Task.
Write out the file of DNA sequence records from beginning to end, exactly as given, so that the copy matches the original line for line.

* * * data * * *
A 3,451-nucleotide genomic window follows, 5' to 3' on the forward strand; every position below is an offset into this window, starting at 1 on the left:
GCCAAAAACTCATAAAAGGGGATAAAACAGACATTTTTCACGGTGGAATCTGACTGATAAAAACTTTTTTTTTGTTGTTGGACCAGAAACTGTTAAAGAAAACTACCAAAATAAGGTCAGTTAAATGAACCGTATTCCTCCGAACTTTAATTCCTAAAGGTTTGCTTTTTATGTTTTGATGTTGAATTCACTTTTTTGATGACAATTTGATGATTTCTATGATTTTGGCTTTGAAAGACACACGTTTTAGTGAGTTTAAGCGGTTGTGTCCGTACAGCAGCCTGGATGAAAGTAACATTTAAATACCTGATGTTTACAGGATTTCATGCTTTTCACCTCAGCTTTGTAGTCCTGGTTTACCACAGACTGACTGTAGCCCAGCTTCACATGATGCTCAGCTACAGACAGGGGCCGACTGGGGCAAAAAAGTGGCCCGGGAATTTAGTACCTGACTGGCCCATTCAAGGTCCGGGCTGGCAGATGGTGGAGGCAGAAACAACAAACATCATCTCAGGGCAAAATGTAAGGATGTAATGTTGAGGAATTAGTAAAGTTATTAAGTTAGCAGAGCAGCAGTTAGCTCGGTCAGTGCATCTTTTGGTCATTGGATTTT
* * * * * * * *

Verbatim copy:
A 3,451-nucleotide genomic window follows, 5' to 3' on the forward strand; every position below is an offset into this window, starting at 1 on the left:
GCCAAAAACTCATAAAAGGGGATAAAACAGACATTTTTCACGGTGGAATCTGACTGATAAAAACTTTTTTTTTGTTGTTGGACCAGAAACTGTTAAAGAAAACTACCAAAATAAGGTCAGTTAAATGAACCGTATTCCTCCGAACTTTAATTCCTAAAGGTTTGCTTTTTATGTTTTGATGTTGAATTCACTTTTTTGATGACAATTTGATGATTTCTATGATTTTGGCTTTGAAAGACACACGTTTTAGTGAGTTTAAGCGGTTGTGTCCGTACAGCAGCCTGGATGAAAGTAACATTTAAATACCTGATGTTTACAGGATTTCATGCTTTTCACCTCAGCTTTGTAGTCCTGGTTTACCACAGACTGACTGTAGCCCAGCTTCACATGATGCTCAGCTACAGACAGGGGCCGACTGGGGCAAAAAAGTGGCCCGGGAATTTAGTACCTGACTGGCCCATTCAAGGTCCGGGCTGGCAGATGGTGGAGGCAGAAACAACAAACATCATCTCAGGGCAAAATGTAAGGATGTAATGTTGAGGAATTAGTAAAGTTATTAAGTTAGCAGAGCAGCAGTTAGCTCGGTCAGTGCATCTTTTGGTCATTGGATTTT